.comment-link {margin-left:.6em;}

the simple life

"One ought, every day at least, to hear a little song, read a good poem, see a fine picture, and if it were possible, to speak a few reasonable words." Johann Wolfgang von Goethe

Saturday, July 02, 2005

Opinion / Change Shouldn't Be The Only Constant

I have asked a good friend of mine to post an entry here. I'm a big fan of his blog but he wants to remain anonymous. God bless his soul.

I am privileged to be asked to write for a friend of mine. Thank you Mr Lim. It's ironical because I am not exactly going through the best of times in my life, and being in the pits makes me wonder if there is anything meaningful I can contribute here. Many major changes in my life, you understand, making me feel a bit disoriented. New job, new handphone, new church, new
everything. No new woman though, In fact, one just walked out on me yesterday. Now you see why it hasn't been easy. But let us not go there, shall we? Like what Rev. Lawrence Khong once said before, change seems to be the only constant nowadays. He wasn't the first person to have said it. Marcus Aurelius, an ancient Roman emperor cum Stoic philosopher, already said the same thing centuries ago. Don't ask me exactly when. I may be educated, but I am no scholar.

If what was said about change rings true centuries ago, how much more so today. If you ask me, modern society in all its fast-paced schizophrenic madness seems to be rushing its way into destruction. Information technology, and for that matter, every category of professional knowledge in general, is evolving and expanding at an exponential rate, causing many things to change overnight in a twinkle of an eye. 10 years ago, the blocks in my neighbourhood around Redhill were the newest. Now, my area is the second oldest. All around me, condominiums are springing up everywhere. My block, at present, in all her inferiority complex, is griping about how obsolete she is soon becoming, being left on the shelf, with no one to marry her. Believe me, concrete granite has feelings too.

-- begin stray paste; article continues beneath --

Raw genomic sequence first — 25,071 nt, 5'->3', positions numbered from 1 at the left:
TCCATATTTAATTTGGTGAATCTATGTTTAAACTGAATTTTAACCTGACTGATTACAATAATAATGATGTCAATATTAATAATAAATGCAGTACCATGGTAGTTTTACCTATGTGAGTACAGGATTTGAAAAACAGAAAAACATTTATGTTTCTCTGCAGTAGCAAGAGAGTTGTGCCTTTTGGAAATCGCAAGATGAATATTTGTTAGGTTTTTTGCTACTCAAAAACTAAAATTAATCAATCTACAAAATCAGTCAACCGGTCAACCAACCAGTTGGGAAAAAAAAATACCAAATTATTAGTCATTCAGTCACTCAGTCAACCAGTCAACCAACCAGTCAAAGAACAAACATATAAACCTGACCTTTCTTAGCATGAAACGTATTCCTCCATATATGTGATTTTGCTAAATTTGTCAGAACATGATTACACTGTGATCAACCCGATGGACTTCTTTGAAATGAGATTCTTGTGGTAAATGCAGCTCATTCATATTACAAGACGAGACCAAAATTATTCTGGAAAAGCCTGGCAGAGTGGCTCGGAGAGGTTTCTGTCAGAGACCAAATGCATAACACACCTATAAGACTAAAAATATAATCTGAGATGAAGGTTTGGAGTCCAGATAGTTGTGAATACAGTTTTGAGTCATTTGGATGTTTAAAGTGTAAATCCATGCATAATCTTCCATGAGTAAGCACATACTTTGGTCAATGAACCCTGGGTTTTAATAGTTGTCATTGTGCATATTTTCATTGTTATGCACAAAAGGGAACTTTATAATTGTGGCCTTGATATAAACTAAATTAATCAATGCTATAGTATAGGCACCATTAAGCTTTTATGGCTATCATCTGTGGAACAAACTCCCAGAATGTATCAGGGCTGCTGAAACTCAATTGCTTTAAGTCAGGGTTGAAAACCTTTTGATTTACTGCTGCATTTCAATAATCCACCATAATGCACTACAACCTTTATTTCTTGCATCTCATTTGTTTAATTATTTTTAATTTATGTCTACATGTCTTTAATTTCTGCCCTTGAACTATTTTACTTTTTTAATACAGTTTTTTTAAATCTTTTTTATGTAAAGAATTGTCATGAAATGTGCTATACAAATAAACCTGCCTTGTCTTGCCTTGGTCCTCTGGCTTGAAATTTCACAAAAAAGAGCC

Some modern changes are good and for the betterment of humankind in every sense. Some changes, sadly, are for the worse. In other instances, well, we seem to be changing just for the sake of changing. Take my new handphone,for instance. Sony Ericsson T630 Black. It's prettier, more sophisticated,has more functions, and even has a camera, but I don't know how to use
most of the functions. Of course, although these functions are quite complicated, with some effort and attitude, the skill to operate them can be learnt anytime, anywhere. But why bother? Why not keep things simple? I take a much longer time to message my friends using my new T630 compared to my old dinosaur Nokia 3310. Phones are meant for the convenience of verbal conversation after all. Does one really need so many electronic functions to handle modern life? There are some techno-geniuses, in other words, geeks and nerds, who will answer yes to the above question, but for me as a general user, I guess I am not so sure.

Laptops and palmtops and bartops. Sorry, a slip of the tongue. Let's try again.

Laptops and palmtops. In future, I predict that there will be thumb-tops, since they already have thumb-drives.

Handphones with MP3 players, cameras, video, video games, radio, internet and e-mail. Did I miss anything out? In future, I predict that handphones will also have MPEG 2 for DVD video quality, Microsoft Office and Winfax functions. Or are these already out in the market?

I am intrigued, almost overwhelmed, by how varieties in communication and media devices have increased by leaps and bounds over the recent decade. But so have the divorced rates. What went wrong?